Calum Chambers in action at Wembley last night


I have no reason to doubt that Chambers would have taken the Under-21s seriously. But if any player needs a reminder, they only have to look as far as Juan Mata. He was part of the Spain squad that won the World Cup in 2010 in South Africa and then went back to the Under-21s the following summer and won the European Championship.

If it is good enough for Mata, why not English lads, too? Should Southgate’s team make it to the tournament, I would advocate taking Raheem Sterling and Jack Wilshere to the tournament next summer, even though they are well-established in the senior team.

That argument is always met with the response that adding players from the seniors would short-change the players who got England there in the first place (although Sterling has played in the Under-21s qualifying games). My answer would be: does the Football Association want to win something? If the answer is “Yes”, then it is time to be ruthless about getting the best team on the pitch.

Playing for the Under-21s should not be regarded by bright young players as a punishment. It should be a key part of the start of their careers, and the foundation. It should be a big deal, as it still was when I was in my late teens and early 20s.

In order to change that, it needs to be demonstrated that this level of football is relevant and exciting. To achieve that, there seem to be few better places to start than by winning the European Championship in the last two weeks of  June with the best team available.

My player of the week: United’s David de Gea

My player of the weekend was David de Gea. His saves were crucial in Manchester United beating Everton and there was none better than the one from Leon Osman.

I do not think he had the best start to the season before then. It felt like every shot on goal was going in and you wondered whether Louis van Gaal might have a few concerns about him. On Sunday he was outstanding.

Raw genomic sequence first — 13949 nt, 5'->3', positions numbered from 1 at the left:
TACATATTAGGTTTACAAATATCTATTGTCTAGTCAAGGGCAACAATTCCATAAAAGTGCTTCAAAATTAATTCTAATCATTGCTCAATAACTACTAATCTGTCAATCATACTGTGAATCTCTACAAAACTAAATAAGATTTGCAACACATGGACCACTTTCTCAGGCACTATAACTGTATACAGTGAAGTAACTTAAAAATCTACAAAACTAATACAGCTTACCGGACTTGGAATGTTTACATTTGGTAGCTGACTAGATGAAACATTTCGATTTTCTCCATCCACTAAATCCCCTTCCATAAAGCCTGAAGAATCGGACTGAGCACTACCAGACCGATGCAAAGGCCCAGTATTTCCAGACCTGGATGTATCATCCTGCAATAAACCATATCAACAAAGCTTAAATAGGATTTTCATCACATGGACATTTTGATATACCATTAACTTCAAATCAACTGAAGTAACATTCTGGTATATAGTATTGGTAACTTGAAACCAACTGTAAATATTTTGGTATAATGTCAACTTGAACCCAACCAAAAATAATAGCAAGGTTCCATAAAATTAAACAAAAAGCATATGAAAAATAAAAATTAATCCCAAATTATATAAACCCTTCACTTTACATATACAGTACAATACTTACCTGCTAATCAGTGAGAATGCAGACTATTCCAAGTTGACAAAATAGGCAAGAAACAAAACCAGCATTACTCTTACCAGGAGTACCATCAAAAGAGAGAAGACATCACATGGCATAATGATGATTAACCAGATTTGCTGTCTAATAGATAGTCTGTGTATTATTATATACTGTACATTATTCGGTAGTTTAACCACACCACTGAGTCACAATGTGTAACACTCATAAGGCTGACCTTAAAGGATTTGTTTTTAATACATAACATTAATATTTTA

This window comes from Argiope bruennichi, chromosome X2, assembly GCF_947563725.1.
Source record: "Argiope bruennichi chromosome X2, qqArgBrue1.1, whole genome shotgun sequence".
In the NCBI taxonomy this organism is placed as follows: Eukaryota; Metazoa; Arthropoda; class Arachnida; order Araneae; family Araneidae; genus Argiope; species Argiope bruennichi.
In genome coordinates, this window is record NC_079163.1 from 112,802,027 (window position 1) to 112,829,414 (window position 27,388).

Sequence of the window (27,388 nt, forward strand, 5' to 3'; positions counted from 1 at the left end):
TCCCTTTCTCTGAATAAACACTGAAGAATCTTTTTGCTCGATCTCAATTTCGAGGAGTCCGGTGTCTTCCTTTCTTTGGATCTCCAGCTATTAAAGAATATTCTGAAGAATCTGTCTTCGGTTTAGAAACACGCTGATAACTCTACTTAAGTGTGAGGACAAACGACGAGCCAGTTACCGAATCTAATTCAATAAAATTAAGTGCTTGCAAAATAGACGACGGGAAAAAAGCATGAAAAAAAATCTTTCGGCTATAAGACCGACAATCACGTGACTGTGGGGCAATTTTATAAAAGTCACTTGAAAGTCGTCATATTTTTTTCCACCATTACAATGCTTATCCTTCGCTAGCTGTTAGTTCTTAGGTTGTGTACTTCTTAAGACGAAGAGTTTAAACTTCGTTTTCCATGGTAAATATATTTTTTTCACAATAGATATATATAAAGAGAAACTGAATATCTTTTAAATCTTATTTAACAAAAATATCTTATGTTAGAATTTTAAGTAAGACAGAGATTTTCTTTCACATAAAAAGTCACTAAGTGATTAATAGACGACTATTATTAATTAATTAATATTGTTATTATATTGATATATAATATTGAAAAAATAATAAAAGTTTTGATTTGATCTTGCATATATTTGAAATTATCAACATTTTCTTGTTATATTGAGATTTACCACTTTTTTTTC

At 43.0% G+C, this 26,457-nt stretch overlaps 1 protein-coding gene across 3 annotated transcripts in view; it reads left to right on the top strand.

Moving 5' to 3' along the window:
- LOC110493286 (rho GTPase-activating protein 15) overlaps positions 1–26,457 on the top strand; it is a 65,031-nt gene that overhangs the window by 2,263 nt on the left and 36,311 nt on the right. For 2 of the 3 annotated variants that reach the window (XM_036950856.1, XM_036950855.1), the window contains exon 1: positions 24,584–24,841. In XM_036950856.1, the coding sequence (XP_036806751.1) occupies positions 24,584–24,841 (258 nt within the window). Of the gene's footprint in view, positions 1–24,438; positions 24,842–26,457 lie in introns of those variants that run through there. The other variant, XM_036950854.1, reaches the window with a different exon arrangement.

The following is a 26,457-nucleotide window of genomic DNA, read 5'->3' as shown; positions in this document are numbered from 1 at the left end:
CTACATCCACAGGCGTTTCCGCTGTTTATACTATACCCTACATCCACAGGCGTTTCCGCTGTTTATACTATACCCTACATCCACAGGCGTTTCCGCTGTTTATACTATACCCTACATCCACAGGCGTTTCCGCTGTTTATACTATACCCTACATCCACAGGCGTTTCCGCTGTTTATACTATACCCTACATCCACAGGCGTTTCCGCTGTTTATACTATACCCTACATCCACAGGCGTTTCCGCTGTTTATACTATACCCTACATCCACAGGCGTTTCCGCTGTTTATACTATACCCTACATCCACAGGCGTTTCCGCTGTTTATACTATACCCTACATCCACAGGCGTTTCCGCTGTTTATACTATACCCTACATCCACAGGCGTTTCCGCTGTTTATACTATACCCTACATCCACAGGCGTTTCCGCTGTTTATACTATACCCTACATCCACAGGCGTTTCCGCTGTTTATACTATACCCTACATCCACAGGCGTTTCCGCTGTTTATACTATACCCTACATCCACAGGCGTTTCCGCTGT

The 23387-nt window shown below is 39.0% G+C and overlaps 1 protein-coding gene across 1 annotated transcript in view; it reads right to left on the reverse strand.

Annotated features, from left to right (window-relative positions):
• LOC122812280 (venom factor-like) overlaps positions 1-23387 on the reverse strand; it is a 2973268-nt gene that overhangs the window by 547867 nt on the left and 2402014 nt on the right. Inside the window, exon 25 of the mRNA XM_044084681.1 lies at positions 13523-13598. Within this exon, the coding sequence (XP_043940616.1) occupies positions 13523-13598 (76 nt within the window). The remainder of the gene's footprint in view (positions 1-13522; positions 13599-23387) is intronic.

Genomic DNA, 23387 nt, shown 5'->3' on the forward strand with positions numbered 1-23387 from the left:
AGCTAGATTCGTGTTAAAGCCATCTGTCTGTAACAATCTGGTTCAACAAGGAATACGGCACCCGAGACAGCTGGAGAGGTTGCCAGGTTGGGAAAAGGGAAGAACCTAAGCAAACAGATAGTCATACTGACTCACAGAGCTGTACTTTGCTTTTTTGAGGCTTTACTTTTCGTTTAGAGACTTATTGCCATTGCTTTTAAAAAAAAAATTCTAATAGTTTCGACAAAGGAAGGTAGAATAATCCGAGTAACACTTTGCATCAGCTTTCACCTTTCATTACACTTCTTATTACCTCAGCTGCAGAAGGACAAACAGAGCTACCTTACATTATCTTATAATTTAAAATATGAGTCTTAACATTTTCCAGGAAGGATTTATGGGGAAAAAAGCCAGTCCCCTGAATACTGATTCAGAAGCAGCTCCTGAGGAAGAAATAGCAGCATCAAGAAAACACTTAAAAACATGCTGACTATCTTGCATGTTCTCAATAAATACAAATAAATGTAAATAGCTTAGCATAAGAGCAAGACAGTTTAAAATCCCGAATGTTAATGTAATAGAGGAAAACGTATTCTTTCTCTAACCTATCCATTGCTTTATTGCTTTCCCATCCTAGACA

David De Gea


I have always thought that with the best goalkeepers – and especially Manchester United’s best goalkeepers – a large part of their success has been about their presence. Peter Schmeichel had it and Edwin van der Sar did too.

It is about being big but also being a character with a personality that allows you to impose yourself. With a top goalkeeper, you catch the opposition’s forward glancing across at him in the tunnel before the game. With Schmeichel and Van der Sar, you could imagine them thinking: “I am going to have to be good to score today.”

David does not have that physical presence yet, but he can develop that if he wants to. What he does have is a calm personality. He is a quiet lad but one who is capable of some great saves.

Every club should have a Milner

I have never felt that James Milner gets the credit he deserves, so it was interesting to read what he had to say about being the kind of player who does not complain if he is left out the team.

James Milner in action for England


Somewhere along the way, Milner had been stuck with the tag that he is a player you use when you want to stop the other team’s full-back attacking. I would say he is an excellent attacking player in his own right. You can see it hurts him to be left out. He is not the type to be happy picking up his wages and sitting on the bench.

I would put him in the same category as Michael Carrick in terms of the way he is regarded. Milner’s team-mates will be very glad to have him around, even if he does not always get the acclaim elsewhere.